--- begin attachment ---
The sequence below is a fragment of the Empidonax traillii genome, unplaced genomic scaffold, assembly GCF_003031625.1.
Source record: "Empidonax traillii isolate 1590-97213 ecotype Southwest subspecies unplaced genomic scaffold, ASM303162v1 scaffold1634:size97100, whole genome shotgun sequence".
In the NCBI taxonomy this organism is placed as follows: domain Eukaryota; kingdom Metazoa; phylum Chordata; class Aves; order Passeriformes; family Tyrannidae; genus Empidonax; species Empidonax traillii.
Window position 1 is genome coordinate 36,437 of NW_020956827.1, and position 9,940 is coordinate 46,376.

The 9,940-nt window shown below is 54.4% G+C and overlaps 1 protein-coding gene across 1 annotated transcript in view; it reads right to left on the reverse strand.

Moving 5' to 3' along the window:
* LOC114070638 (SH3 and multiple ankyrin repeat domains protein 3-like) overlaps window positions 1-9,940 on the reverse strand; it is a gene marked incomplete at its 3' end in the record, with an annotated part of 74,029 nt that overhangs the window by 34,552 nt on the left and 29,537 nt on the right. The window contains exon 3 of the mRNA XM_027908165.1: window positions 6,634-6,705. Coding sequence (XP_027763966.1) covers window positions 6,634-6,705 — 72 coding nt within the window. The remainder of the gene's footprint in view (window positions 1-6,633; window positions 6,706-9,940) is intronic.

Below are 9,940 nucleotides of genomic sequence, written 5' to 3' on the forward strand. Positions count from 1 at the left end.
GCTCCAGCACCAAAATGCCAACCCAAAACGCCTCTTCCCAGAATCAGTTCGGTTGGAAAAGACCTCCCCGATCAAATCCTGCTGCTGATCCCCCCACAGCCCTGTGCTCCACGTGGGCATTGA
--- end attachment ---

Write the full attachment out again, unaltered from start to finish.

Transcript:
The sequence below is a fragment of the Empidonax traillii genome, unplaced genomic scaffold, assembly GCF_003031625.1.
Source record: "Empidonax traillii isolate 1590-97213 ecotype Southwest subspecies unplaced genomic scaffold, ASM303162v1 scaffold1634:size97100, whole genome shotgun sequence".
In the NCBI taxonomy this organism is placed as follows: domain Eukaryota; kingdom Metazoa; phylum Chordata; class Aves; order Passeriformes; family Tyrannidae; genus Empidonax; species Empidonax traillii.
Window position 1 is genome coordinate 36,437 of NW_020956827.1, and position 9,940 is coordinate 46,376.

The 9,940-nt window shown below is 54.4% G+C and overlaps 1 protein-coding gene across 1 annotated transcript in view; it reads right to left on the reverse strand.

Moving 5' to 3' along the window:
* LOC114070638 (SH3 and multiple ankyrin repeat domains protein 3-like) overlaps window positions 1-9,940 on the reverse strand; it is a gene marked incomplete at its 3' end in the record, with an annotated part of 74,029 nt that overhangs the window by 34,552 nt on the left and 29,537 nt on the right. The window contains exon 3 of the mRNA XM_027908165.1: window positions 6,634-6,705. Coding sequence (XP_027763966.1) covers window positions 6,634-6,705 — 72 coding nt within the window. The remainder of the gene's footprint in view (window positions 1-6,633; window positions 6,706-9,940) is intronic.

Below are 9,940 nucleotides of genomic sequence, written 5' to 3' on the forward strand. Positions count from 1 at the left end.
GCTCCAGCACCAAAATGCCAACCCAAAACGCCTCTTCCCAGAATCAGTTCGGTTGGAAAAGACCTCCCCGATCAAATCCTGCTGCTGATCCCCCCACAGCCCTGTGCTCCACGTGGGCATTGA